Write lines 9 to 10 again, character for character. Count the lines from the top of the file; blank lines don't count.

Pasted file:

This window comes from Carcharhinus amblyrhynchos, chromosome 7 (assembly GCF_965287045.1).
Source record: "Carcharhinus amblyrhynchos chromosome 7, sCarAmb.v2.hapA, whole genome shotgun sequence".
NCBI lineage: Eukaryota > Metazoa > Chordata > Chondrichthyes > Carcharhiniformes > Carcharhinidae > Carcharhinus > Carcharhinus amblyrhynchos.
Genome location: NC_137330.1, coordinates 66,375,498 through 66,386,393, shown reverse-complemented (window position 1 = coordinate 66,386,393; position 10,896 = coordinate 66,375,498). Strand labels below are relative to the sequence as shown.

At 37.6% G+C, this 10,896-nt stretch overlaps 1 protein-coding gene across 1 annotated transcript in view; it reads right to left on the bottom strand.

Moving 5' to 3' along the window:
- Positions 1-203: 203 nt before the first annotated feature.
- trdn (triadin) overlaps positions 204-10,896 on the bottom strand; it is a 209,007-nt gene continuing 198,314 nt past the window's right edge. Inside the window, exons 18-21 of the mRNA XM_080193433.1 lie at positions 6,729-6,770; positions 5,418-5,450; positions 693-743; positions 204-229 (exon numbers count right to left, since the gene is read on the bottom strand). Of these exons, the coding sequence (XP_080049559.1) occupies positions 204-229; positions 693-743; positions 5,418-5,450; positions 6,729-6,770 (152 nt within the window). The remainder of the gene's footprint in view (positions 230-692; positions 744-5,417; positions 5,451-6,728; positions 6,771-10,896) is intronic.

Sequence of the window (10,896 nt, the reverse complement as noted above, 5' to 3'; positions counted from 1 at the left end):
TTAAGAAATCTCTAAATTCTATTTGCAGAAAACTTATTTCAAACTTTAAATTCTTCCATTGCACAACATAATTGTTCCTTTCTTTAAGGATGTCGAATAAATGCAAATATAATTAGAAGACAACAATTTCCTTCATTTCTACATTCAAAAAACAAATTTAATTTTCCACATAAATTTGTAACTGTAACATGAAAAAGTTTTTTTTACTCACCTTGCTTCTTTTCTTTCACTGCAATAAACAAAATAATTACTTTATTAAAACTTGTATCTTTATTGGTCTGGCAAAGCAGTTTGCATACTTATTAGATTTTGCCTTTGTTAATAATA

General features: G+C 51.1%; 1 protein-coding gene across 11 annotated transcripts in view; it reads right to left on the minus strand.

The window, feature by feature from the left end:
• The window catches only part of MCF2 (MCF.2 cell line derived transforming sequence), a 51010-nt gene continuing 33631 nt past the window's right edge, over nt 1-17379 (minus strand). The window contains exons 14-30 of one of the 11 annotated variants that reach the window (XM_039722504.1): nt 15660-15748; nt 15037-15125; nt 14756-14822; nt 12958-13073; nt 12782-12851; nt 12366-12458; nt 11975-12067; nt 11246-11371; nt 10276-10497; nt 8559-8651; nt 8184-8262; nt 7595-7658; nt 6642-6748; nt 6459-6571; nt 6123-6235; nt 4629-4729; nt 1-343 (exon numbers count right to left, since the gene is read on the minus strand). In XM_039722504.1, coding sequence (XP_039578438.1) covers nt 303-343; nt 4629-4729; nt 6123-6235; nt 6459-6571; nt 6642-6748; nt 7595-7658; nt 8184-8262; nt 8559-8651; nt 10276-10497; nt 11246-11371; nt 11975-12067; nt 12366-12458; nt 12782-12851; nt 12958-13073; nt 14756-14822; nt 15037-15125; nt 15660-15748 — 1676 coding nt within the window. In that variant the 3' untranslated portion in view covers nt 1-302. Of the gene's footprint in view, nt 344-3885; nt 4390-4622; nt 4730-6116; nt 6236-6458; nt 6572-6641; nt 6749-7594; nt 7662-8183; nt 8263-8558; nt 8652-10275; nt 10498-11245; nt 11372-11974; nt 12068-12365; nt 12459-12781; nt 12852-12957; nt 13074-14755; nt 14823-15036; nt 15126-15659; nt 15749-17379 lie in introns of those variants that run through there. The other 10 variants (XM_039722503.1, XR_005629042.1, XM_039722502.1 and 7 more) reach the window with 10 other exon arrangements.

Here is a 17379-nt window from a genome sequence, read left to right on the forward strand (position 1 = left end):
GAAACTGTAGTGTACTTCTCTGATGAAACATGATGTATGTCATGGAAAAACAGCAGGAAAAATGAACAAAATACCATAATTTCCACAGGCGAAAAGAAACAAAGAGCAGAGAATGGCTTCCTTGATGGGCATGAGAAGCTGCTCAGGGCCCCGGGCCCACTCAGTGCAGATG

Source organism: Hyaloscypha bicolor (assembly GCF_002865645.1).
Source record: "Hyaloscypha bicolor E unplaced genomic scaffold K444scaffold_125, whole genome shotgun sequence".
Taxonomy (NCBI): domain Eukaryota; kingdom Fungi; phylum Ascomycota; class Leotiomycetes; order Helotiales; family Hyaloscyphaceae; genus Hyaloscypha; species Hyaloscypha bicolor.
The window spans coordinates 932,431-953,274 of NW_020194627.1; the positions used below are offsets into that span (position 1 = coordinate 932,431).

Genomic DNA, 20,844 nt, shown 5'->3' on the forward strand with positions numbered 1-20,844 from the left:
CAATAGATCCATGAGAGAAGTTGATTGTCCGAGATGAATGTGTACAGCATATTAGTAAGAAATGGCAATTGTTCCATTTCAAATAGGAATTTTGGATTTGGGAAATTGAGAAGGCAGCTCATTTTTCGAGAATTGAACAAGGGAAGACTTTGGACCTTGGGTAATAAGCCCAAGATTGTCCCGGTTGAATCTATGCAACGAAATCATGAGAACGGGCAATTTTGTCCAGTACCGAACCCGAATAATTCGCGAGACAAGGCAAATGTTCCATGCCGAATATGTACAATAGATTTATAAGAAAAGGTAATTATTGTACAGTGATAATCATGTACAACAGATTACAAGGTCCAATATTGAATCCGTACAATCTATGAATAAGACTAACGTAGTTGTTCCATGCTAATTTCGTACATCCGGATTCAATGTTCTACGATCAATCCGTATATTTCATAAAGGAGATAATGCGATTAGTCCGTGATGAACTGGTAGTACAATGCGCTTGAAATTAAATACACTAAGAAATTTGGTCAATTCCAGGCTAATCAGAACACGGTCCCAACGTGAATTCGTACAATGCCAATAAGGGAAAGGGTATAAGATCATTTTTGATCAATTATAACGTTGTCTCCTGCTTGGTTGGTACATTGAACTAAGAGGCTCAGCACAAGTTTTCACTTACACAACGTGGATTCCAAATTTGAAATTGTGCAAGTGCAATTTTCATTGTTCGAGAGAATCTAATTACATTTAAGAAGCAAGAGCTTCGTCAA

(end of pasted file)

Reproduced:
Sequence of the window (10,896 nt, the reverse complement as noted above, 5' to 3'; positions counted from 1 at the left end):
TTAAGAAATCTCTAAATTCTATTTGCAGAAAACTTATTTCAAACTTTAAATTCTTCCATTGCACAACATAATTGTTCCTTTCTTTAAGGATGTCGAATAAATGCAAATATAATTAGAAGACAACAATTTCCTTCATTTCTACATTCAAAAAACAAATTTAATTTTCCACATAAATTTGTAACTGTAACATGAAAAAGTTTTTTTTACTCACCTTGCTTCTTTTCTTTCACTGCAATAAACAAAATAATTACTTTATTAAAACTTGTATCTTTATTGGTCTGGCAAAGCAGTTTGCATACTTATTAGATTTTGCCTTTGTTAATAATA